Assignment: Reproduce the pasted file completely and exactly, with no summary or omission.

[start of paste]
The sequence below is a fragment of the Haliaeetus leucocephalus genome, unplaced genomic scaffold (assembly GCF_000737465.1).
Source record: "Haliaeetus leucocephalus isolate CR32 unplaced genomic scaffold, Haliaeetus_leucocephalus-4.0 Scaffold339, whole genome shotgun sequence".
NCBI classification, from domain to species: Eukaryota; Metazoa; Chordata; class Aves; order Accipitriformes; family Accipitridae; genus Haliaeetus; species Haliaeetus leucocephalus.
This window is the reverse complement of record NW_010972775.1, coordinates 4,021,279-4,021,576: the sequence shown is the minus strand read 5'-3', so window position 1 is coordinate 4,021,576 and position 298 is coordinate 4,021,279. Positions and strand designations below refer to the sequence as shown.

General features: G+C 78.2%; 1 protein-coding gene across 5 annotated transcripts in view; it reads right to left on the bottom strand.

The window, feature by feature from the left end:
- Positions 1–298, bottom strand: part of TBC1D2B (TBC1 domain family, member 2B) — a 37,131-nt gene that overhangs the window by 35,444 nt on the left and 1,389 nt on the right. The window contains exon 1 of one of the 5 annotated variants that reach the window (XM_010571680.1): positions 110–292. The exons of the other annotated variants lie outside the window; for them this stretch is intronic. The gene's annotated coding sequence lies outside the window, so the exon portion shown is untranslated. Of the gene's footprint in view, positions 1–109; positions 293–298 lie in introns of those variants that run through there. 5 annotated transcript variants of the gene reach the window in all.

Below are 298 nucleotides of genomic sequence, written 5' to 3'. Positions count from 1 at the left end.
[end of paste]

The sequence below is a fragment of the Haliaeetus leucocephalus genome, unplaced genomic scaffold (assembly GCF_000737465.1).
Source record: "Haliaeetus leucocephalus isolate CR32 unplaced genomic scaffold, Haliaeetus_leucocephalus-4.0 Scaffold339, whole genome shotgun sequence".
NCBI classification, from domain to species: Eukaryota; Metazoa; Chordata; class Aves; order Accipitriformes; family Accipitridae; genus Haliaeetus; species Haliaeetus leucocephalus.
This window is the reverse complement of record NW_010972775.1, coordinates 4,021,279-4,021,576: the sequence shown is the minus strand read 5'-3', so window position 1 is coordinate 4,021,576 and position 298 is coordinate 4,021,279. Positions and strand designations below refer to the sequence as shown.

General features: G+C 78.2%; 1 protein-coding gene across 5 annotated transcripts in view; it reads right to left on the bottom strand.

The window, feature by feature from the left end:
- Positions 1–298, bottom strand: part of TBC1D2B (TBC1 domain family, member 2B) — a 37,131-nt gene that overhangs the window by 35,444 nt on the left and 1,389 nt on the right. The window contains exon 1 of one of the 5 annotated variants that reach the window (XM_010571680.1): positions 110–292. The exons of the other annotated variants lie outside the window; for them this stretch is intronic. The gene's annotated coding sequence lies outside the window, so the exon portion shown is untranslated. Of the gene's footprint in view, positions 1–109; positions 293–298 lie in introns of those variants that run through there. 5 annotated transcript variants of the gene reach the window in all.

Below are 298 nucleotides of genomic sequence, written 5' to 3'. Positions count from 1 at the left end.